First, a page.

The problem-solution pitch is where you basically present a series of problems and how your business is going to solve each of them: “Today, millennials spend an average of 300 hours searching for a job. They often make compromises on location, pay and type of work. We have a created a system to find them a job within a five-mile radius of their house…”
Even though the vision and problem-solution models are usually the best, it’s worth bearing in mind that there isn’t a one-size-fits-all presentation formula – people still screw up the vision and problem-solution style.
They’ll often have a vision and mix in some problems and solutions, or they’ll outline four problems but only one solution. If you present four problems, you need to present four solutions.
Avoid the obvious
One of the most common mistakes I see young entrepreneurs make is including obvious use-of-proceeds information in the ‘ask slide’ of their pitch deck – the part where they ask for the money.
If you’re fundraising, it’s a given that you’re going to pay salaries, rent office space and cover for legal expenses. You don’t need to put that in your slides. An investor might ask for that information, but it certainly doesn’t need to be in your pitch deck.
A strong ask should be super clear: “Right now we’re raising €500,000. We have €200,000 committed, and we’re going to be releasing a new product that we expect to triple our revenues. We’re looking for an investor that can participate at the €25,000 or €50,000 level.”
Another huge mistake I see entrepreneurs constantly make is forgetting to talk about their business objective in the ‘ask slide’.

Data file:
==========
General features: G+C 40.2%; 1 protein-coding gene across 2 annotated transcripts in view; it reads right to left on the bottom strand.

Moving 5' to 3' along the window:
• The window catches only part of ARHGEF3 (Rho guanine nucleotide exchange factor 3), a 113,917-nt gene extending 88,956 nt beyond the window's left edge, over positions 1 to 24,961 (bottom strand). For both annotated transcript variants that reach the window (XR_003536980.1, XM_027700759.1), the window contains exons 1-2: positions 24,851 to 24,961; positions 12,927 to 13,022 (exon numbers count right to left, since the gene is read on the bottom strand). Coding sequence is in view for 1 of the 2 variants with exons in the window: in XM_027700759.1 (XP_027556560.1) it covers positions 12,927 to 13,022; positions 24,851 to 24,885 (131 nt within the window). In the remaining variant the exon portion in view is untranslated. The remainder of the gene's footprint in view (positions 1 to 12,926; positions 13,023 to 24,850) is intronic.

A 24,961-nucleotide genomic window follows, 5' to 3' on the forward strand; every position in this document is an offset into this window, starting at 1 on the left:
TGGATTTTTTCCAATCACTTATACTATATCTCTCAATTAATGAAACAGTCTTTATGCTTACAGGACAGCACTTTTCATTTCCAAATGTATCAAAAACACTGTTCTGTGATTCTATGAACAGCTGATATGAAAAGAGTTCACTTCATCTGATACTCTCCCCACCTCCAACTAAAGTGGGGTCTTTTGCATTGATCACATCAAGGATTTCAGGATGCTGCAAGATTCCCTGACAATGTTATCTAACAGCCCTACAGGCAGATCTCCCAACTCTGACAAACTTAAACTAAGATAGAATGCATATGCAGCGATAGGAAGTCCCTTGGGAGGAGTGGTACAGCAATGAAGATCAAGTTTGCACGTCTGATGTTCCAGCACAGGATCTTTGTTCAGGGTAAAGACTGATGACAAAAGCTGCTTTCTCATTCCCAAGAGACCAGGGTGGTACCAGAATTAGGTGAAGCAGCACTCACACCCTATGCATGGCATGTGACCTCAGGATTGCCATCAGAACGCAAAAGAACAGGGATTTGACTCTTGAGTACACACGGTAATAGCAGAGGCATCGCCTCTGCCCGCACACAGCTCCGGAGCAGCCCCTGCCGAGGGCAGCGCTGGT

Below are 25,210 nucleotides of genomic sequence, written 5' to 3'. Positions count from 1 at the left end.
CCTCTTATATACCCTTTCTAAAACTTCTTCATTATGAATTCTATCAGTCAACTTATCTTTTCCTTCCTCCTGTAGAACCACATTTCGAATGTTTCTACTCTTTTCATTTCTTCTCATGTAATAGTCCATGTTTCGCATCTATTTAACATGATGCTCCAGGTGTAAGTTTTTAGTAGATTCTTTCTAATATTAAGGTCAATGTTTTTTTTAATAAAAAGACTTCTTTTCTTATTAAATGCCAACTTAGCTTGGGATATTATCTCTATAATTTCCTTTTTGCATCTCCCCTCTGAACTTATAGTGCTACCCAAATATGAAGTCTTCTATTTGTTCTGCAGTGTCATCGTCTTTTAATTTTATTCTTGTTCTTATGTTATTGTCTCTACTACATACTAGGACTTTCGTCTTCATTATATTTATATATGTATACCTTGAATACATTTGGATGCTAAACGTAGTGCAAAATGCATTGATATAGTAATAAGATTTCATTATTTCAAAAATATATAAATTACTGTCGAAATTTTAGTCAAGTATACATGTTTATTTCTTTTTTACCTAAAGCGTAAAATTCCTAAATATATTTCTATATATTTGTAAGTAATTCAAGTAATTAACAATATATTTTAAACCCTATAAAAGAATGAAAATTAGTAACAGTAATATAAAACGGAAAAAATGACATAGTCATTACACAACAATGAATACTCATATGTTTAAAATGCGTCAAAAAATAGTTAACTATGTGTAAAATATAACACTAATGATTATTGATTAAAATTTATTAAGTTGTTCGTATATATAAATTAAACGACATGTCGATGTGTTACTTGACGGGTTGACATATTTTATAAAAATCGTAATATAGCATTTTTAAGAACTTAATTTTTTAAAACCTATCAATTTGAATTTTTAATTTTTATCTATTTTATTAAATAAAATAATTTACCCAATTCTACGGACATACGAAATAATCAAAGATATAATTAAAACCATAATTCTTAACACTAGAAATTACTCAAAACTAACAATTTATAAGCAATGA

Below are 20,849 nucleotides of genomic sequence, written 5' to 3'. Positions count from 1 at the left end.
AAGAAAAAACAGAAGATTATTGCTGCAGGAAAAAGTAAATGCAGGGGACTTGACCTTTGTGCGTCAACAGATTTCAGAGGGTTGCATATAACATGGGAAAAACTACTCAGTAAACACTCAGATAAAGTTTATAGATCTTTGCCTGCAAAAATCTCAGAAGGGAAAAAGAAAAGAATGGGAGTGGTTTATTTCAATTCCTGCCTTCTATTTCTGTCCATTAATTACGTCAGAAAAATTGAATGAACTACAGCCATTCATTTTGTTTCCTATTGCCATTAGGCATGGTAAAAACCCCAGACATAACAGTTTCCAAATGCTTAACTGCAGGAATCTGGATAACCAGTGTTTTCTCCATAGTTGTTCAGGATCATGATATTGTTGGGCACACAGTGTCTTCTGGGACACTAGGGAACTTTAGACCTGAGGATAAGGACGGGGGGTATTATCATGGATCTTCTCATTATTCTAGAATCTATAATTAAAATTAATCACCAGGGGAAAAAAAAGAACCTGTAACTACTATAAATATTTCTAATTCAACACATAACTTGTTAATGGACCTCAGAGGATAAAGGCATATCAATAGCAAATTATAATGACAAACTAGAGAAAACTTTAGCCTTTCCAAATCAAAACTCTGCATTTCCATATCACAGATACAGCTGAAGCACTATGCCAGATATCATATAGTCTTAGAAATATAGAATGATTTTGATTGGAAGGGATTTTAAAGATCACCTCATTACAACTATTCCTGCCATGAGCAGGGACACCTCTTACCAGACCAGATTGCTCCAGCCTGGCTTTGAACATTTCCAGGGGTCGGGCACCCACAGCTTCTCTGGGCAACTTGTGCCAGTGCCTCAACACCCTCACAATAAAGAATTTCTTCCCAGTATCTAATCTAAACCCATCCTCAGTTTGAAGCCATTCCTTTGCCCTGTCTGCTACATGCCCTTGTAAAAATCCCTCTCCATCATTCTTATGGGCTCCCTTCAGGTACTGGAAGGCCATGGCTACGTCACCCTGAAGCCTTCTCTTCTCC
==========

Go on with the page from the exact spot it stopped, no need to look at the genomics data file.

You’re always raising money for your business objective, nothing else: “I’m raising money to get 100,000 paying customers. I’m raising money to close a deal with IBM. I’m raising money to triple our revenues from €100,000 a month to €300,000 a month.”
That’s your business objective. It’s not a product objective. You may want to combine the two and say something like, “I’m raising money to launch the next version of my product and secure 100,000 users.” But there is always a business objective.
There’s a whole bunch of other stupid parlour tricks that entrepreneurs often overlook.
- Number the pages on a pitch deck
- Display confidence when you meet investors and don’t make excuses: “I’m tired, I didn’t sleep a lot, this is first version of my deck.” That’s just seen as a red flag for things to come
- Don’t use extreme adjectives and superlatives: “We’re the best, we’re the fastest, we’re unique, we’re the first, we’re revolutionary.” Let the investor decide that
- Use as much data as possible. If you say, “Large companies love us”, it’s meaningless. If you say, “50 of the top 100 companies in Ireland use our product today”, that’s much more credible
- Enunciate the company name. So many people mumble their names. When they do, I tell them I run THE FOUN-DER INS-TI-TUTE.
Adeo Ressi is the chief executive of The Founder Institute, a pre-idea accelerator and launch programme, which runs in 180 cities. It is currently taking admissions for its Dublin branch. This article was written in conversation with Conor McMahon as part of a series of masterclasses with some of the most influential people in business.
This article originally appeared on Fora.ie.